One hundred and forty four people died in the Aberfan disaster 50 years ago this week—including 116 children. Yet no one has been held accountable.
This was not simply an awful accident. It flowed from a policy backed by both Labour and Tory governments.
On 21 October 1966 a coal tip collapsed and slid down a mountain into the South Wales village of Aberfan. It smashed through a farm, a junior school, part of a senior school and several houses.
People were buried alive before they had time to understand what was happening.
Gaynor Madgwick was eight years old and in Pantglas Junior School on the day of the disaster. Two of her siblings, Carl and Marylyn, died in classrooms either side of her.
In a new book on the disaster and its aftermath, Gaynor describes how “360,000 tons of colliery waste” shot down the mountain towards the school.
A spring underneath the tip had made it more unstable. “When it filled with water, it became something like ready mix concrete,” wrote Gaynor. “A deadly sludge carried on a thin sheet of water.
“This moving mountain quickly reached a speed of 30 miles an hour.”
Each case should be reviewed to ascertain whether the parents had been close to their children and were thus likely to be suffering mentally.The Charity Commission's calculation about how much compensation should be awarded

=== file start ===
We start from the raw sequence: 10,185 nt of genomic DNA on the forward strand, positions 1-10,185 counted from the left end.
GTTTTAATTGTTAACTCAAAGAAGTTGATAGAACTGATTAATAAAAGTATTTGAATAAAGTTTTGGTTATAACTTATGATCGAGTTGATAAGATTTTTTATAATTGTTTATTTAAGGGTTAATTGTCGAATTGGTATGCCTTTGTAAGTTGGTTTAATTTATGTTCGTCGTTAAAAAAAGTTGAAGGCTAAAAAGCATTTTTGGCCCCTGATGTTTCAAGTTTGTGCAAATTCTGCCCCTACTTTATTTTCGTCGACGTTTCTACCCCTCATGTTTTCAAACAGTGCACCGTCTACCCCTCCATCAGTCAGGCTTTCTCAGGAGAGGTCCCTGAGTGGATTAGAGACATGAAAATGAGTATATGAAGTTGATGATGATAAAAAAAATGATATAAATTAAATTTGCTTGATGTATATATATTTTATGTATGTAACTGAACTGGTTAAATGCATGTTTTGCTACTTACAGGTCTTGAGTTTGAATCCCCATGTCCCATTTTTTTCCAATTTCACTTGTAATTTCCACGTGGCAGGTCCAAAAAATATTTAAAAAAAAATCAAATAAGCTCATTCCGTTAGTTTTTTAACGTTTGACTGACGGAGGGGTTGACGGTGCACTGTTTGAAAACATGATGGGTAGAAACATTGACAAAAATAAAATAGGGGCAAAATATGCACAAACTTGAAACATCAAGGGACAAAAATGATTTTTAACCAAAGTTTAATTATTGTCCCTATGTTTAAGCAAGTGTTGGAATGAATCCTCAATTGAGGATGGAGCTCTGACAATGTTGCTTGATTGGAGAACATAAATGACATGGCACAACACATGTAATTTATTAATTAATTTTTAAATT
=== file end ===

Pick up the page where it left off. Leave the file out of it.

A 13 year old schoolboy described seeing “a big wave of muck” with “trams, trees, trucks, bricks and boulders in it”.
One miner and bereaved parent described the horrible impact. “I’d never seen anything like it,” he said. “The front of the school was there but there was no back.”
Coal waste filled the classrooms and Gaynor was trapped under a pile of rubble. “Children were screaming,” she wrote.
“Bodies lay crushed and buried and the survivors lay looking at their best friends, dead.”
Ordinary people rushed to help in the aftermath of the disaster. Residents and others joined the rescue efforts. By Saturday an estimated 2,000 volunteers had arrived.
A disaster fund raised around £1,750,000 with donations coming in from across the world. This response was in stark contrast to how survivors and the bereaved were treated by officials.
It took Lord Robens, the chair of the National Coal Board (NCB), 36 hours to reach Aberfan. On hearing of the disaster he chose to stay in Guildford where he was being installed as chancellor of the University of Surrey.
This didn’t stop the NCB telling the government that Robens was personally directing relief work.
The NCB paid £500 compensation to each bereaved family. It called this a “generous offer”, having originally offered £50. Gaynor wrote, “It was little more than the amount paid out per farm animal”.
The Charity Commission recommended that the disaster fund pay £500 to each set of bereaved parents. The fund’s management said it should be £5,000.
The commission’s response? “Each case should be reviewed to ascertain whether the parents had been close to their children and were thus likely to be suffering mentally.”
The Labour government under Harold Wilson raided the disaster fund in 1968 to help pay to remove the tips above Aberfan. These tips were known to be unsafe and shouldn’t have been there in the first place.
Gaynor wrote, “Initially the government wanted £350,000. It was then reduced to £150,000. There was outrage.”